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    Quote Originally Posted by JEF1980 View Post
    ... I dont belive there is a set number of hours, you need to go off of the conditions it runs in...
    My feelings exactly.

  11. #11
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    I have to admit those Hitachi screws can take a beating and ask for more . Ran into one that was running backwards and tripping on motor winding sensors . No one came back after install in dead of winter to start it up . Engineer swears that the screw ran for months yea right . No damage to the machine , no metal pieces . I can continue on with the story but don't want it to go to the wall of shame forum .

  12. #12
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    Quote Originally Posted by B_roche View Post
    My question then, any of you guys rebuild a screw just because it's hit a certain amount of runtime? I emailed the mfg but I kind of need a generic answer ASAP.
    Have you tried the ACCS Compressor the Hitachi rebuild out of MO? 417-859-6067. www.accscompressor.net I have used them before with good results. Usually can do a quick turn around like you need. Ask for Don.

  13. #13
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    I have know hitachi screws 6005sc-z and 500 series to run for decades, not that they dont need attention but that a hell of a good life span. ACCS is good people to work with parts or service

  14. #14
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    Makes no since to me to rebuild a screw ..
    no signature blast'em man blast'em
    !!!KILL THE TERRORIST!!!

  15. #15
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    Hitachi does list a rebuild recommendation based on hours of run time. Typical life is 2-4x longer to failure.

    The repair manual list around a dozen special tools and field rebuild is not practical.

    Most industrial screws are field rebuildable, commercial screws usually have limited field serviceability and recommended to be rebuilt in a qualified shop.

  16. #16
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    D/B had a horizontal teardown recommendation of 50,000 hours for many years. I don't know if they still do. I have seen them need serious re-work at 20,000 hours and I have seen them happy at 100,000 hours.

    If I had this customer I would suggest installing a new compressor to minimize downtime, have the take-out evaluated and a detailed inspection report generated, before rebuilding it. Then we could use it's pre-rebuild condition to evaluate the prudence of rebuilding their second compressor now or later. Either way the rebuild could be filled completely with oil and pressurized for storage. Leave a gauge in place and maintain a monthly log of the gauge pressure.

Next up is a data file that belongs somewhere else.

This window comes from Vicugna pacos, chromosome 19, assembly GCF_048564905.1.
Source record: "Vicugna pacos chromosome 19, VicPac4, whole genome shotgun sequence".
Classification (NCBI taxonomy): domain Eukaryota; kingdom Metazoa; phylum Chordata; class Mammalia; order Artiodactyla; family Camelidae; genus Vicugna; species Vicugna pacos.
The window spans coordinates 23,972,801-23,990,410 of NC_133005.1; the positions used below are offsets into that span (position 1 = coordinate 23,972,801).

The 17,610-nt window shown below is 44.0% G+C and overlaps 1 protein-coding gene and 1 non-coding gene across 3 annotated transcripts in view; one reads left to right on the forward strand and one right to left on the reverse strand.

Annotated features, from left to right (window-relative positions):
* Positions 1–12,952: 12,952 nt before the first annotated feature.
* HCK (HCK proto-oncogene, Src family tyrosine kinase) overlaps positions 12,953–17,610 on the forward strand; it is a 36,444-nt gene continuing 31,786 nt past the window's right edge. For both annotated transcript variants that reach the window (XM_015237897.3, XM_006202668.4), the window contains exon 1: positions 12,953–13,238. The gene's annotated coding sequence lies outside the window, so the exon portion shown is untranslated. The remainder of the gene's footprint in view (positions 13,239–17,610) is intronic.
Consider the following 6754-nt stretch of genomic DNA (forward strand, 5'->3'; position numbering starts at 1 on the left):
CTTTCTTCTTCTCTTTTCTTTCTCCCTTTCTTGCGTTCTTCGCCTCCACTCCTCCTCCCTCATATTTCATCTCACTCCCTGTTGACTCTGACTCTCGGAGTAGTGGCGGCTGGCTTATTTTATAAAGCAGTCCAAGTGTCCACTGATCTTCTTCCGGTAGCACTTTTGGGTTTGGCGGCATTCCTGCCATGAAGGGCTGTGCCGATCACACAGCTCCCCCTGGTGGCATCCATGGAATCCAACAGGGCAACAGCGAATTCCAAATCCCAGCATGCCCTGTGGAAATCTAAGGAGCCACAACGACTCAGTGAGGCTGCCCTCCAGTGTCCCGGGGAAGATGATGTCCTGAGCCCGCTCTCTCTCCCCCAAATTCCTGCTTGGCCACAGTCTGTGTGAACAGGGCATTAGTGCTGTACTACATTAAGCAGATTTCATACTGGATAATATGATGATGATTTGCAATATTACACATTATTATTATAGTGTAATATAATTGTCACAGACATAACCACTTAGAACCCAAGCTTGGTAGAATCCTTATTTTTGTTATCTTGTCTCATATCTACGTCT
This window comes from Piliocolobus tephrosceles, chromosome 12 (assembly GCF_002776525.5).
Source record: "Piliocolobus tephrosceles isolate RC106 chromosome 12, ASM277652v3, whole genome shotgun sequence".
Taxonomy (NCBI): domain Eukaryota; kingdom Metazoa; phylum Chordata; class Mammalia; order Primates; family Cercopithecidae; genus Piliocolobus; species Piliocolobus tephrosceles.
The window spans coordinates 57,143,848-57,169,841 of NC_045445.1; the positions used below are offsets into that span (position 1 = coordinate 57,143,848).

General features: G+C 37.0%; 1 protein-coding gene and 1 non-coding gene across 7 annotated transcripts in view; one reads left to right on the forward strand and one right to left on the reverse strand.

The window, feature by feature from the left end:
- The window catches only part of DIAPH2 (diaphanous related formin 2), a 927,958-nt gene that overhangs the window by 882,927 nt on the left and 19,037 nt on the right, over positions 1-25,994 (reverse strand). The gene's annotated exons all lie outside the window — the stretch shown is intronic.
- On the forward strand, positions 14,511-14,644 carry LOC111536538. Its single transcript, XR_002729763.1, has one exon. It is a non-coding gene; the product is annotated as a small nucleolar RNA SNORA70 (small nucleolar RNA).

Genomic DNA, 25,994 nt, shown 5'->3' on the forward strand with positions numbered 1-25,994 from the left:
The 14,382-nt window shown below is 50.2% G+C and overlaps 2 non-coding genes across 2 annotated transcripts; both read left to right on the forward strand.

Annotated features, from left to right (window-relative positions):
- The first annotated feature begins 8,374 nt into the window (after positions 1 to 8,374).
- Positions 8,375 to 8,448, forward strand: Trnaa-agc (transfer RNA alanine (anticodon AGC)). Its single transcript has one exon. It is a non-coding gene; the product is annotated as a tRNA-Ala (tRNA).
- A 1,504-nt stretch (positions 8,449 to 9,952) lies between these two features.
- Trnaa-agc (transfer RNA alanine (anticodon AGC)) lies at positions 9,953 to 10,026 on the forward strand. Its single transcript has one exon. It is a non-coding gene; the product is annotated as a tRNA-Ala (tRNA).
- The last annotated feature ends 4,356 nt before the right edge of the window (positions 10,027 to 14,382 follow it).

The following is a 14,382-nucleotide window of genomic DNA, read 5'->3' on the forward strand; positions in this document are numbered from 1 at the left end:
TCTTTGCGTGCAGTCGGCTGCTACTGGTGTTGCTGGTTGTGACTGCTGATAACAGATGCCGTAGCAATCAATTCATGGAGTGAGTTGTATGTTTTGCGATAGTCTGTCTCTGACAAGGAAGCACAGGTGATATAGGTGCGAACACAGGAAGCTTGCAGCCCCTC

PHM
    ---------


    Quote Originally Posted by B_roche View Post
    I have a new customer with an air cooled machine on the roof running two Hitachi screws. In actuality they feed a dx air coil but I figured the chiller side was the best place for this one.

    The customer, a contract customer, wants to have a compressor sent off for a preemptive rebuild. It is required in the process of this factory and both compressors are needed for summer loads. The push is to get hours evaluated and get this pump sent out to be rebuilt like this week... and then back inside the machine before our first 70 deg day. I suppose the manufacturers recommendation will dictate whose buyin, this is a contract customer. I doubt the time table is achievable.

    But just to the general concept of rebuilding a screw as a preventative measure, I'm not exactly on board with that one. The engineer had a point when we walked around to a few of his other machines, those involved in the process. Everything had a rebuild recommendation based on hours right there in the manuals, moving parts wear out. I have never seen this done with a screw. Oil change and gaskets but nothing that requires the pump to be shipped off.

    My question then, any of you guys rebuild a screw just because it's hit a certain amount of runtime? I emailed the mfg but I kind of need a generic answer ASAP.
    PHM
    --------
    The conventional view serves to protect us from the painful job of Thinking